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Challenge: The Race Condition in the TCP Stack

Ayende Rahien wants to know if you can spot the bug in the code. Think you're up for the challenge?

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Occasionally, one of our tests would hang. Everything seems hunky dory, but it would just freeze and not complete. This is new code, and thus suspect, but exhaustive review of it looked fine. It took over two days of effort to narrow it down, but eventually we managed to point the finger directly at this line of code:

image

On certain cases, this line would simply not read anything on the server. Even though the client most definitely sent the data. Now, given that you are using TCP, dropped packets, etc, might be expected. But we are actually testing on the loopback device, which I expect to be reliable.

We spent a lot of time investigating this, ending up with very high degree of certainty that the problem was in the TCP stack somewhere. Somehow, on the loopback device, we are losing packets. Not always, and not consistently, but we were absolutely losing packets, which led the server to wait indefinitely for the client to send the message it already did.

Now, I’m as arrogant as the next developer, but even I don’t think that I found that big a bug in TCP. I’m pretty sure if it was that broken, I would have known about it. Besides, TCP is supposed to retransmit lost packets, so even if there were lost packets on the loopback device, we should have recovery from that.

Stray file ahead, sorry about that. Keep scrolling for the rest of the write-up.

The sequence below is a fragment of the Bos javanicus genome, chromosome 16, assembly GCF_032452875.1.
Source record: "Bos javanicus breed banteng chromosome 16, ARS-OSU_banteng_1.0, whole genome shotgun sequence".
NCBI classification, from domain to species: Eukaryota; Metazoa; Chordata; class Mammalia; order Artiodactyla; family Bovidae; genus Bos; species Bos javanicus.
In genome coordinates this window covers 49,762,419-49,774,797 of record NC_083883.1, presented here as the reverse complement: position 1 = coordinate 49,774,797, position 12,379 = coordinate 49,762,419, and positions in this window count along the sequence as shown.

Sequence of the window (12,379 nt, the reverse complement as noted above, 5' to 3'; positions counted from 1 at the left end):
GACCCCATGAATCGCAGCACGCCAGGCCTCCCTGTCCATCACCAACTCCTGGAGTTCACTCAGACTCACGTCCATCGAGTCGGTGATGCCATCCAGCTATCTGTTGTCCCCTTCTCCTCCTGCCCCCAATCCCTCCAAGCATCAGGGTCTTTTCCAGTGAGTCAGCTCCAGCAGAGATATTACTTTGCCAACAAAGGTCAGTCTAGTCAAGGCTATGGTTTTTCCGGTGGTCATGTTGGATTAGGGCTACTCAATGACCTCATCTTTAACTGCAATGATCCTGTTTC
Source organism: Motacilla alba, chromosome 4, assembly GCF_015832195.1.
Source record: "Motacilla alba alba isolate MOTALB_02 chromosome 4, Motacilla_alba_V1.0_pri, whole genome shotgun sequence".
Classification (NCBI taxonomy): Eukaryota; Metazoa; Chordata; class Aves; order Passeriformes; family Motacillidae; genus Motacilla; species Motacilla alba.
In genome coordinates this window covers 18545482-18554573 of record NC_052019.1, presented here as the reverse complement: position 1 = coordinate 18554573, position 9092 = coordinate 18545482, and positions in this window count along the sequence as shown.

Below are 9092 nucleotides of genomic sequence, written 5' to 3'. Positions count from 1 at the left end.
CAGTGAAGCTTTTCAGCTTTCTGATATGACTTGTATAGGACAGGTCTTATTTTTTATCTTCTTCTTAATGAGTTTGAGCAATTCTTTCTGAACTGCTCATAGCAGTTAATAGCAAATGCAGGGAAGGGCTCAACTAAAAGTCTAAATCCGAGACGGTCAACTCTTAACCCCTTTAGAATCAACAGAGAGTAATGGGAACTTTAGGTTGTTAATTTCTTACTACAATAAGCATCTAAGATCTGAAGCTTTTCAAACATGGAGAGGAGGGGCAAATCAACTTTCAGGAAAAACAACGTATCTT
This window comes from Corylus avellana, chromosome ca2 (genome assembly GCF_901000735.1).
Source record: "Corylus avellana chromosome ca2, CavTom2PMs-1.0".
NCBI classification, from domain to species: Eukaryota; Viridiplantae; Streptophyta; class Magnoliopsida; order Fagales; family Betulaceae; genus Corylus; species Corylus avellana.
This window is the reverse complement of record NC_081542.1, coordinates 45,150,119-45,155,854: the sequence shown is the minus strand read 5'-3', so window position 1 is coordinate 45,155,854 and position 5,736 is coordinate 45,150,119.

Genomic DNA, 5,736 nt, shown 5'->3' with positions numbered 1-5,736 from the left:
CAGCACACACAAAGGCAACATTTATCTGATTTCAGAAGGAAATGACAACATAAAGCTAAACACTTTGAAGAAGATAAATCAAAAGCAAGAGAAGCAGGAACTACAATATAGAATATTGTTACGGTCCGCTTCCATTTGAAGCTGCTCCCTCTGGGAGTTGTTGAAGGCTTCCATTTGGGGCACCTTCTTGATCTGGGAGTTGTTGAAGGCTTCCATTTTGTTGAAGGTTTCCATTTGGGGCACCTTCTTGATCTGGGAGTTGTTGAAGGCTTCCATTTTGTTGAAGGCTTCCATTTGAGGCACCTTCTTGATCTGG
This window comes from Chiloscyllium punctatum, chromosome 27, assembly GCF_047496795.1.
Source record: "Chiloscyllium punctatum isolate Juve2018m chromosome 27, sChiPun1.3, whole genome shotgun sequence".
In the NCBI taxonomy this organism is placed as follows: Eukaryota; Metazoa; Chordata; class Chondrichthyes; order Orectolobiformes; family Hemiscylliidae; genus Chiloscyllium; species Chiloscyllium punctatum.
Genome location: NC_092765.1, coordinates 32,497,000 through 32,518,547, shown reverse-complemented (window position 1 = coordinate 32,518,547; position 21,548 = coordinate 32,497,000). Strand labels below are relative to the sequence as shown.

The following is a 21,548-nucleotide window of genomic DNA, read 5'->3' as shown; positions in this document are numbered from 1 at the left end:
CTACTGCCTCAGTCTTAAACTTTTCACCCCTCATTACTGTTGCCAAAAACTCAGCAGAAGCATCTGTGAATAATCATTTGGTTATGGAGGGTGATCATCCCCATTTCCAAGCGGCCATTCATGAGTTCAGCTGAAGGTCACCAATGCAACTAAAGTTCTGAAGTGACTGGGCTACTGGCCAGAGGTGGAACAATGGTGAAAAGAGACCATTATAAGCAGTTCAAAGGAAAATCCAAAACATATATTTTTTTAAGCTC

Trying to figure out what is going on there sucked. It is hard to watch packets on the loopback device in WireShark, and tracing just told me that a message is sent from the client to the server, but the server never got it.

But we preserve, and we ended up with a small reproduction of the issue. Here is the code and my comments are below:

class Program
{
    private static TcpListener _listener;
    private static readonly byte[] ShortMessageBuffer = Encoding.UTF8.GetBytes("Hello\r\n");
    private static readonly byte[] LongMessageBuffer = Encoding.UTF8.GetBytes("Be my friend, please?\r\n");
    static readonly byte[] HeartbeatBuffer = Encoding.UTF8.GetBytes("\r\n");

    static void Main()
    {
        _listener = new TcpListener(IPAddress.Loopback, 9090);
        _listener.Start();
        for (int i = 0; i < 4; i++)
        {
            ListenToNewTcpConnection();
        }

        for (int i = 0; i < 1000; i++)
        {
            Console.Write("\r" + i + "    ");
            RunClient().Wait();
        }
    }

    private static async Task RunClient()
    {
        using (var tcpClient = new TcpClient())
        {
            await tcpClient.ConnectAsync("127.0.0.1", 9090);
            using (var networkStream = tcpClient.GetStream())
            {
                var streamReader = new StreamReader(networkStream);

                await networkStream.WriteAsync(ShortMessageBuffer, 0, ShortMessageBuffer.Length);
                await networkStream.WriteAsync(LongMessageBuffer, 0, LongMessageBuffer.Length);

                var reply = await streamReader.ReadLineAsync();